The new village is now under threat of inundation and sea walls have to be constantly maintained. Photo: Justin McManus, The Age

Changing climate

Temperatures have increased

Annual and seasonal maximum temperatures have increased in Tarawa since 1950. Maximum temperatures have increased at a rate of 0.18 degrees Celsius per decade. These temperature increases are consistent with the global pattern of warming.

Figure 3: Annual average temperature for Tarawa. Light blue bars indicate El Nino years, dark blue bars indicate La Nina years and the grey bars indicate neutral years. Source: www.pacificclimatechangescience.org
Figure 3: Annual average temperature for Tarawa. Light blue bars indicate El Nino years, dark blue bars indicate La Nina years and the grey bars indicate neutral years.

Annual rainfall has increased

Data since 1951 for Kirimati show a clear increasing trend in annual and wet season rainfall, but no trend in annual and wet season rainfall, but no trend in the dry season. At Tarawa, rainfall data show no clear trends. Over this period, there has been substantial variation in rainfall from year to year at both sites.

Figure 4: Annual rainfall for Kiritimati. Light blue bars indicate El Nino years, dark blue bars indicate La Nina years and the grey bars indicate the neutral years. Source: www.pacificclimatechangescience.org

Figure 4: Annual rainfall for Kiritimati. Light blue bars indicate El Nino years, dark blue bars indicate La Nina years and the grey bars indicate the neutral years. Source: www.pacificclimatechangescience.orgSea level has risen

Sea level has risen

As ocean water warms it expands causing the sea level to rise, the melting of glaciers and ice sheets also contributes to sea-level rise.

Instruments mounted on satellites and tide gauges are used to measure sea level. Satellite data indicate the sea level has risen across Kiribati by 1 – 4mm per year since 1993, compared to the global average of 2.8 – 3.6 mm per year. Sea level rise naturally fluctuates from year to year and decade to decade as a result of phenomena such as the El Nino-Southern Oscillation.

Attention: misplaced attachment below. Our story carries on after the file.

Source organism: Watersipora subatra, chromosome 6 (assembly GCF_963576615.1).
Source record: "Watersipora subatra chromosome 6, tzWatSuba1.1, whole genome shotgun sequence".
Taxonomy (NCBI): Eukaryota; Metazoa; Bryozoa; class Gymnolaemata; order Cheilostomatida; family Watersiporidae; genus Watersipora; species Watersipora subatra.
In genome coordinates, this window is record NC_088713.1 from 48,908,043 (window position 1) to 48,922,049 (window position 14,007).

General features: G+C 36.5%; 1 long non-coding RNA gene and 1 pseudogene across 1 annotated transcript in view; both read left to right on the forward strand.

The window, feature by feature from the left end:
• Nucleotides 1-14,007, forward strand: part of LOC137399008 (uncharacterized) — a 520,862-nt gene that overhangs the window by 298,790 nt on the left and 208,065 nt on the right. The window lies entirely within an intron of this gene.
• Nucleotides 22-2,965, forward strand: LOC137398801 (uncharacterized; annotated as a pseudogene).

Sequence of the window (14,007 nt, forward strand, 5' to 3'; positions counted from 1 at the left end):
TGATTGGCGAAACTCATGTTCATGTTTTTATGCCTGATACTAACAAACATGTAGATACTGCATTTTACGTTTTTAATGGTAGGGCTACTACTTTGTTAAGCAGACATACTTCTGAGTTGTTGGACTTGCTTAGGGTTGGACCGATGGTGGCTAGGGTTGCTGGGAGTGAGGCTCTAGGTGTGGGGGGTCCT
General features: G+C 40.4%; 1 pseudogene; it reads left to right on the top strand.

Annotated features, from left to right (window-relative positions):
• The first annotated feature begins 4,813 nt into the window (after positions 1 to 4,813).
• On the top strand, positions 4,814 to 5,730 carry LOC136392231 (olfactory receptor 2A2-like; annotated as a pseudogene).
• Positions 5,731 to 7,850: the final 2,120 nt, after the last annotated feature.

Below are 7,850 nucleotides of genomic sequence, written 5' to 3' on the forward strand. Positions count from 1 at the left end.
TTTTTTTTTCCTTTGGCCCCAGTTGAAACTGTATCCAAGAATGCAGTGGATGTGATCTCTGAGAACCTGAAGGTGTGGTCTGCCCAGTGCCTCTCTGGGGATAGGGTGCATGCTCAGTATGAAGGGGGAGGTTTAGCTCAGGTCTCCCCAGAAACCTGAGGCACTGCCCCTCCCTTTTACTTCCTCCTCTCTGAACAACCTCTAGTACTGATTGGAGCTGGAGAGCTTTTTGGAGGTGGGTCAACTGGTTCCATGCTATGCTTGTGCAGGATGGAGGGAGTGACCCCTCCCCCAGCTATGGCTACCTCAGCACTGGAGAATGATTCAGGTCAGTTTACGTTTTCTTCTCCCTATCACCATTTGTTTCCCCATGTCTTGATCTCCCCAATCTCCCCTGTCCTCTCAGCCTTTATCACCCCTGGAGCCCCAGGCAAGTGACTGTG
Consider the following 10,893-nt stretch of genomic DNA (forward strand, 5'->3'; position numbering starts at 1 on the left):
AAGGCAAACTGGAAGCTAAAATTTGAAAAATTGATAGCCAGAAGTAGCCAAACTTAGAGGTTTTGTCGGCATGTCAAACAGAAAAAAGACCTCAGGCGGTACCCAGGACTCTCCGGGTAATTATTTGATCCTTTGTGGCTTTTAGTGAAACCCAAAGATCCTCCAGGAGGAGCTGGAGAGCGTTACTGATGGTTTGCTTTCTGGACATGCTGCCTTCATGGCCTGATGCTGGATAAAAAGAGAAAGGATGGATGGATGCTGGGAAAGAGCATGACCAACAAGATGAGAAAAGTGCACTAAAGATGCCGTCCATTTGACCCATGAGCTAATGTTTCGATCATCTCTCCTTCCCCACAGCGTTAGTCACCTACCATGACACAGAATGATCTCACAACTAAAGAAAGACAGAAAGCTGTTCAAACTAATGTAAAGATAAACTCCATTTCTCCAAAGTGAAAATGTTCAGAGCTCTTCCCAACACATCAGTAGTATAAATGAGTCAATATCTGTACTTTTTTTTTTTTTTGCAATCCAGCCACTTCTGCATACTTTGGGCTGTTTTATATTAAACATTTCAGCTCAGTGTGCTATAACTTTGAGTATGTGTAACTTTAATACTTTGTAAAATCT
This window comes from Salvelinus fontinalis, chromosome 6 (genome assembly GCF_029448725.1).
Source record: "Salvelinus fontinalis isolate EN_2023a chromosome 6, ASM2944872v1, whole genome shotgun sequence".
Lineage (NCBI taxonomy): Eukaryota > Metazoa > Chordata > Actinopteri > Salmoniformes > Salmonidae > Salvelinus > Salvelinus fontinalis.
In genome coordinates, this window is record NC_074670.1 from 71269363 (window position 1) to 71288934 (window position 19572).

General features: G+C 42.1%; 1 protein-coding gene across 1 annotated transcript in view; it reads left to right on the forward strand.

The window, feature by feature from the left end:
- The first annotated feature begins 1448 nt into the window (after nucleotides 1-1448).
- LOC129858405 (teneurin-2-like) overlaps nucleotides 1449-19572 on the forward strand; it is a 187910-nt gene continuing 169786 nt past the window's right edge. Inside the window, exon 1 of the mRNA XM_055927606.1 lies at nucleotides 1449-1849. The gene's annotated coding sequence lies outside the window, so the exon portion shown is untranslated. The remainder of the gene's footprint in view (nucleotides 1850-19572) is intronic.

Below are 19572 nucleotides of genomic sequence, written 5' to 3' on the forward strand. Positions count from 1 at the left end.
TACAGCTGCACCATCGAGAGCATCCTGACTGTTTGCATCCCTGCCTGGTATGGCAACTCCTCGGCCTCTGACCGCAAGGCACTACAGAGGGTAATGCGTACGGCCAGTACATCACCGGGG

Figure 6: Observed and projected relative sea-level change in Kiribati. The observed sea-level records are indicated in dark blue (relative tide-gauge observations) and light blue (satellite record since 1993). Reconstructed estimates of sea level near Kiribati (since 1950) are shown in purple. The projections for the A1B (medium) emissions scenario (representing 90% of the range of models) are shown by the shaded green region from 1990 to 2100. The dashed lines are an estimate of the 90% of the range of natural year-to-year variability in sea level.

Figure 6: Observed and projected relative sea-level change in Kiribati. The observed sea-level records are indicated in dark blue (relative tide-gauge observations) and light blue (satellite record since 1993). Reconstructed estimates of sea level near Kiribati (since 1950) are shown in purple. The projections for the A1B (medium) emissions scenario (representing 90% of the range of models) are shown by the shaded green region from 1990 to 2100. The dashed lines are an estimate of the 90% of the range of natural year-to-year variability in sea level.

Ocean acidification has been increasing

About one quarter of the carbon dioxide emitted from human activities each year is absorbed by the oceans. As the extra carbon dioxide reacts with sea water it causes the ocean to become slightly more acidic. This impacts the growth of corals and organisms that construct their skeletons from carbonate minerals. These species are critical to the balance of tropical reef ecosystems. Data show that since the 18th century the level of ocean acidification has been slowly increasing in Kiribati’s waters.

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Information on this page has been sourced on behalf of the Kiribati Meteorology Service and with kind permission from Australian Bureau of Meteorology and CSIRO, 2011.Current and future climate of Kiribati. Visit www.pacificclimatechangescience.org to download information brochures.

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